At 24 months, the washed out mean diurnal IOP was 17 mm Hg for the combined procedure patients and 19 mm Hg for those undergoing cataract surgery alone; Dr. Lim noted a medication advantage favoring the Hydrus patients; at 24 months, 73% of this group was not using any hypotensive medications compared with 58% of the cataract surgery group.
Peripheral anterior synechiae was a notable adverse event in the Samuelson et al. study and occurred at a rate of 18% (14.9% nonobstructive, 3.8% obstructive). However, a post-hoc analysis suggested that it was not related to IOP outcomes. Dr. Lim also discussed bleb-forming MIGS, which require the use of mitomycin-C to suppress fibrosis. The XEN gel stent (Allergan) received FDA approval in 2016, whereas the InnFocus subconjunctival microshunt (Santen Pharmaceutical) is still under FDA review. Grover et al. conducted a prospective study of the XEN gel stent as a stand-alone procedure in patients with refractory glaucoma. At 12 months, IOP lowering ≥20% from baseline with medication was reported in 75% of the patients. The change in IOP from baseline was –9.1 mm HG, and the mean diurnal IOP was 16 mm Hg.
These results were relatively good, especially given the patient population. “When you compare the outcomes to trabeculectomy, we’re still not quite there,” Dr. Lim said. In the Tube versus Trabeculectomy Study, the mean IOP at 5 years was 12.7 mm Hg in the trabeculectomy group.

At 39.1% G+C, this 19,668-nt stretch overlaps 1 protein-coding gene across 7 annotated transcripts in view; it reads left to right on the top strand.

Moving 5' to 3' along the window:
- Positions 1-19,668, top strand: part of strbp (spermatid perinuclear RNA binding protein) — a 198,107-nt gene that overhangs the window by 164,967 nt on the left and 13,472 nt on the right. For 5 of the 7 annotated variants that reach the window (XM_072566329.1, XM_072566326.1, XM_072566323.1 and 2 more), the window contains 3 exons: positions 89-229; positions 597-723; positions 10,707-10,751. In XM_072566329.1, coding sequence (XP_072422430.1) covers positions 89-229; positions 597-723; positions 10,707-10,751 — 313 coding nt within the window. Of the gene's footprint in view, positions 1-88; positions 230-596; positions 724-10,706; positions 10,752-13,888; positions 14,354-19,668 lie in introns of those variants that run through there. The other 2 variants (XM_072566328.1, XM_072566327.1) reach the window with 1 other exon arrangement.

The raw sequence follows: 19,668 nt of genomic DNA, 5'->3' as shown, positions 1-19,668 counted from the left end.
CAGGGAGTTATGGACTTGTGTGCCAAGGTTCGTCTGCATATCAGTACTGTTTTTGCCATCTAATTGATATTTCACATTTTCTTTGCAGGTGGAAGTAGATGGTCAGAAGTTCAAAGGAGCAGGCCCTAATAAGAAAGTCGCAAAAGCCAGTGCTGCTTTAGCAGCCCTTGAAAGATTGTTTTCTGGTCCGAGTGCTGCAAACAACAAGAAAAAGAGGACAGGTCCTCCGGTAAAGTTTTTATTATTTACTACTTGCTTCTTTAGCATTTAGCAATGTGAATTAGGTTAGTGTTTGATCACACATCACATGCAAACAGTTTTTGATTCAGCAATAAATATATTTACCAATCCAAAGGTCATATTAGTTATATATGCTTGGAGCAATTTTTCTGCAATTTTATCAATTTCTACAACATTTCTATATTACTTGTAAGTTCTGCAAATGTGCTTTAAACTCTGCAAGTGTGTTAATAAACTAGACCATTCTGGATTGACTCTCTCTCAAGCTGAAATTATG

Dr. Lim also added that the study’s safety profile seemed reasonable but there is a significant needling rate (32%). Early published data on the InnFocus subconjunctival microshunt are promising, according to Dr. Lim. Batlle et al. conducted a retrospective study in which 9 of the 14 patients received the microshunt as well as cataract surgery.
Three-year follow-up data indicated that treatment resulted in profound pressure lowering, almost on the level of trabeculectomy. The mean medicated IOP was 10.7 mm Hg, a 55% drop from the preoperative level. A caveat to these results is that the study was retrospective, it had a small sample size, and the patient population was a mix of those receiving the shunt alone as well as in combination with cataract surgery.
The blebs in the Batlle et al study were low profile, small in area, and minimally vascular and were positioned slightly posterior to the limbus. Further investigation may determine whether this confers an advantage over the blebs seen in trabeculectomy, Dr. Lim said. An ongoing clinical trial for FDA approval is being conducted comparing the InnFocus microshunt with trabeculectomy.
Despite bumps in the road, such as the voluntary recall of the CyPass suprachoroidal stent by Alcon Laboratories last summer, MIGS likely has secured a place in glaucoma surgery, said Dr. Lim. “The more tools we have to be able to lower IOP, the more treatment options we have to offer our patients who exist along the continuum of mild to severe glaucoma,” she concluded.
Michele C. Lim, MD
This article was adapted from Dr. Lim’s presentation at the 2019 meeting of the American Glaucoma Society. Dr. Lim is a speaker for Alcon Laboratories and an investigator for Santen.